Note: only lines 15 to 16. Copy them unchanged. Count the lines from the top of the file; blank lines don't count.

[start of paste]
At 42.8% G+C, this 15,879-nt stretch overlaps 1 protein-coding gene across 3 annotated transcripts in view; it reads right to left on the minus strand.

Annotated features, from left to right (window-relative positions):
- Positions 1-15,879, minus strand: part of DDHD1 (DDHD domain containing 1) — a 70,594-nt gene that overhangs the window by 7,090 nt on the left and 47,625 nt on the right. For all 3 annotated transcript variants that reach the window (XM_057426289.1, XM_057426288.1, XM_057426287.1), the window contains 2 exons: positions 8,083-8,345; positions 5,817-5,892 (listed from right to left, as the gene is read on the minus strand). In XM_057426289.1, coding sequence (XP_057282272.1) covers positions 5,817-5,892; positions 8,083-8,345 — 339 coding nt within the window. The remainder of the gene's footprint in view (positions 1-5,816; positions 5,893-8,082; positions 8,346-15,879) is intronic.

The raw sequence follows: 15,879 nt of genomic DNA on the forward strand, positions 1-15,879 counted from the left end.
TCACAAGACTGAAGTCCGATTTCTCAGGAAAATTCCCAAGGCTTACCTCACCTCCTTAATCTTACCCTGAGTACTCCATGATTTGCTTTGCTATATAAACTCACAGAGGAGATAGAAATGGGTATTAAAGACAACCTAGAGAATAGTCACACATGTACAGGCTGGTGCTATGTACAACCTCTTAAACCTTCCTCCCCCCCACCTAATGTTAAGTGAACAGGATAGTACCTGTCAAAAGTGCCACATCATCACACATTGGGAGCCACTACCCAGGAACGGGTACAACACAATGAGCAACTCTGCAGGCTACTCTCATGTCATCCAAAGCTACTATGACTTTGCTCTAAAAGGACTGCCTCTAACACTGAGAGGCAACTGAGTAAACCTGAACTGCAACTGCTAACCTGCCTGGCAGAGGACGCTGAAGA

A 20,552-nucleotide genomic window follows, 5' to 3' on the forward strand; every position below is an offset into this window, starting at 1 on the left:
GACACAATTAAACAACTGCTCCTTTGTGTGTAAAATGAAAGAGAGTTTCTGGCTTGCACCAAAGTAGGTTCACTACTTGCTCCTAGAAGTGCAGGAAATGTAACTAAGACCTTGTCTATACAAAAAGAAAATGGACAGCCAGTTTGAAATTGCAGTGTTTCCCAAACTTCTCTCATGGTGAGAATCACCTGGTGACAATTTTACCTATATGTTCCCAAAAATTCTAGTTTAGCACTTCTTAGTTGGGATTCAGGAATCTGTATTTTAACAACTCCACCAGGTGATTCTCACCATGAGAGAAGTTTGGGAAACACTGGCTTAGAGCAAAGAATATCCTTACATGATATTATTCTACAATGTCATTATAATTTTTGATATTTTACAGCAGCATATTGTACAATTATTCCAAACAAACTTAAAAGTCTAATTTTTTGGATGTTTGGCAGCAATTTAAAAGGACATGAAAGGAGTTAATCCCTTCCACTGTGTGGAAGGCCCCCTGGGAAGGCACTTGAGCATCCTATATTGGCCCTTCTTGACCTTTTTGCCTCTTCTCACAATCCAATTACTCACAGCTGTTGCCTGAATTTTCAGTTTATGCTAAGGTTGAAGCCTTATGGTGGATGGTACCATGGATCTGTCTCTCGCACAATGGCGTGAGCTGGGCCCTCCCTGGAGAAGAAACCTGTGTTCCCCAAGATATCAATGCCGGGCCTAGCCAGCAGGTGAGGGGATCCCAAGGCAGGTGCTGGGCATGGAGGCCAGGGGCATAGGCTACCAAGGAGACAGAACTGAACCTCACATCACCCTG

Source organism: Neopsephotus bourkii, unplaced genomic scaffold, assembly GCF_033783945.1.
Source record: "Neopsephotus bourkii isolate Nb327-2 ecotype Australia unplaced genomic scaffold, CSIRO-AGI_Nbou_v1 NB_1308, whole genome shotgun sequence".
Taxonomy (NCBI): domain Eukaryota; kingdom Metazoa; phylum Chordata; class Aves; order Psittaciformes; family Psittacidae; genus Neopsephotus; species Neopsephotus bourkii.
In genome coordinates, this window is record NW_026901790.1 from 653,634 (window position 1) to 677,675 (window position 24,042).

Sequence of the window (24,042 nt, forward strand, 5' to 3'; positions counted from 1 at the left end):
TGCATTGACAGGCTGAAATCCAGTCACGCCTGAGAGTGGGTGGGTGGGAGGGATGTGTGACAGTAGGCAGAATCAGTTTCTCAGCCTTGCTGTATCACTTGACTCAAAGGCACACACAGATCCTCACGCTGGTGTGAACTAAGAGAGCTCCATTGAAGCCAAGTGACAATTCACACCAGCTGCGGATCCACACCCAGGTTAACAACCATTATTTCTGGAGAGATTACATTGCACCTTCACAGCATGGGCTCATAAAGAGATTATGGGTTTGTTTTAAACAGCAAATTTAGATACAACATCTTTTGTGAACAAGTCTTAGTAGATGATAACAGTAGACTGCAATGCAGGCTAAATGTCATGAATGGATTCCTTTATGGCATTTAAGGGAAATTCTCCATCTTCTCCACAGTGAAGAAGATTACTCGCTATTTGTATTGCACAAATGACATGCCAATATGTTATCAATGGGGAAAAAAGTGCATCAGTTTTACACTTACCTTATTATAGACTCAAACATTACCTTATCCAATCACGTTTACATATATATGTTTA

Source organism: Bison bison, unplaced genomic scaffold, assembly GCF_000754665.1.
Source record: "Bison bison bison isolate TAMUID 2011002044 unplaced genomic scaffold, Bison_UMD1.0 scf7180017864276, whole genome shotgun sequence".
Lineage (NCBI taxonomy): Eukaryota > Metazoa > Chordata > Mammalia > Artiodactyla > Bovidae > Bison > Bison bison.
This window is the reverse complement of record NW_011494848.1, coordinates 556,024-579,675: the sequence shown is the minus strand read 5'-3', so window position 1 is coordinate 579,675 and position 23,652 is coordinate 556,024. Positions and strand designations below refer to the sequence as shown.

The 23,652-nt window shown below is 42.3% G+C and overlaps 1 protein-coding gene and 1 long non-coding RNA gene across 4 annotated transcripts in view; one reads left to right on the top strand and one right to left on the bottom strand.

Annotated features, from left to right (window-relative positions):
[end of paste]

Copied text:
Source record: "Bison bison bison isolate TAMUID 2011002044 unplaced genomic scaffold, Bison_UMD1.0 scf7180017864276, whole genome shotgun sequence".
Lineage (NCBI taxonomy): Eukaryota > Metazoa > Chordata > Mammalia > Artiodactyla > Bovidae > Bison > Bison bison.